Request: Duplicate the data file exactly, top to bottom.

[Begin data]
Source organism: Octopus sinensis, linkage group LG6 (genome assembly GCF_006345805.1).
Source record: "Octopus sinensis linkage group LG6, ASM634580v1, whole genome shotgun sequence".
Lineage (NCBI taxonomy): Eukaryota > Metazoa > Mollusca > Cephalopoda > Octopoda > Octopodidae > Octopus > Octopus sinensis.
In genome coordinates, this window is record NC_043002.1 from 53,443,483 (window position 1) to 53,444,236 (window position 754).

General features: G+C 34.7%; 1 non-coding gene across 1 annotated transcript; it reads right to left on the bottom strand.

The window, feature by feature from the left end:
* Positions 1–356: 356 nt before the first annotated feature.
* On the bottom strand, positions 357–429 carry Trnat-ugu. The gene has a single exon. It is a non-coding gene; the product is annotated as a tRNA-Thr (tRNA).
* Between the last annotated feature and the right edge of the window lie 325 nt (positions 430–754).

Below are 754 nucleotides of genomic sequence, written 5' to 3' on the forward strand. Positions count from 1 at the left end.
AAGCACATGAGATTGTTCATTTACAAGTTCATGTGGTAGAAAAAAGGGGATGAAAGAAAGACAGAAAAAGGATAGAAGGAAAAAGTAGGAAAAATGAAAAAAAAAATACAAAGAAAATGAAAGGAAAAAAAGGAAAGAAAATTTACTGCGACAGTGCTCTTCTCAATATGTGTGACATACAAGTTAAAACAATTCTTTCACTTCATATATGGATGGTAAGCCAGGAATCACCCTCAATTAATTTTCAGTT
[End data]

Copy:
Source organism: Octopus sinensis, linkage group LG6 (genome assembly GCF_006345805.1).
Source record: "Octopus sinensis linkage group LG6, ASM634580v1, whole genome shotgun sequence".
Lineage (NCBI taxonomy): Eukaryota > Metazoa > Mollusca > Cephalopoda > Octopoda > Octopodidae > Octopus > Octopus sinensis.
In genome coordinates, this window is record NC_043002.1 from 53,443,483 (window position 1) to 53,444,236 (window position 754).

General features: G+C 34.7%; 1 non-coding gene across 1 annotated transcript; it reads right to left on the bottom strand.

The window, feature by feature from the left end:
* Positions 1–356: 356 nt before the first annotated feature.
* On the bottom strand, positions 357–429 carry Trnat-ugu. The gene has a single exon. It is a non-coding gene; the product is annotated as a tRNA-Thr (tRNA).
* Between the last annotated feature and the right edge of the window lie 325 nt (positions 430–754).

Below are 754 nucleotides of genomic sequence, written 5' to 3' on the forward strand. Positions count from 1 at the left end.
AAGCACATGAGATTGTTCATTTACAAGTTCATGTGGTAGAAAAAAGGGGATGAAAGAAAGACAGAAAAAGGATAGAAGGAAAAAGTAGGAAAAATGAAAAAAAAAATACAAAGAAAATGAAAGGAAAAAAAGGAAAGAAAATTTACTGCGACAGTGCTCTTCTCAATATGTGTGACATACAAGTTAAAACAATTCTTTCACTTCATATATGGATGGTAAGCCAGGAATCACCCTCAATTAATTTTCAGTT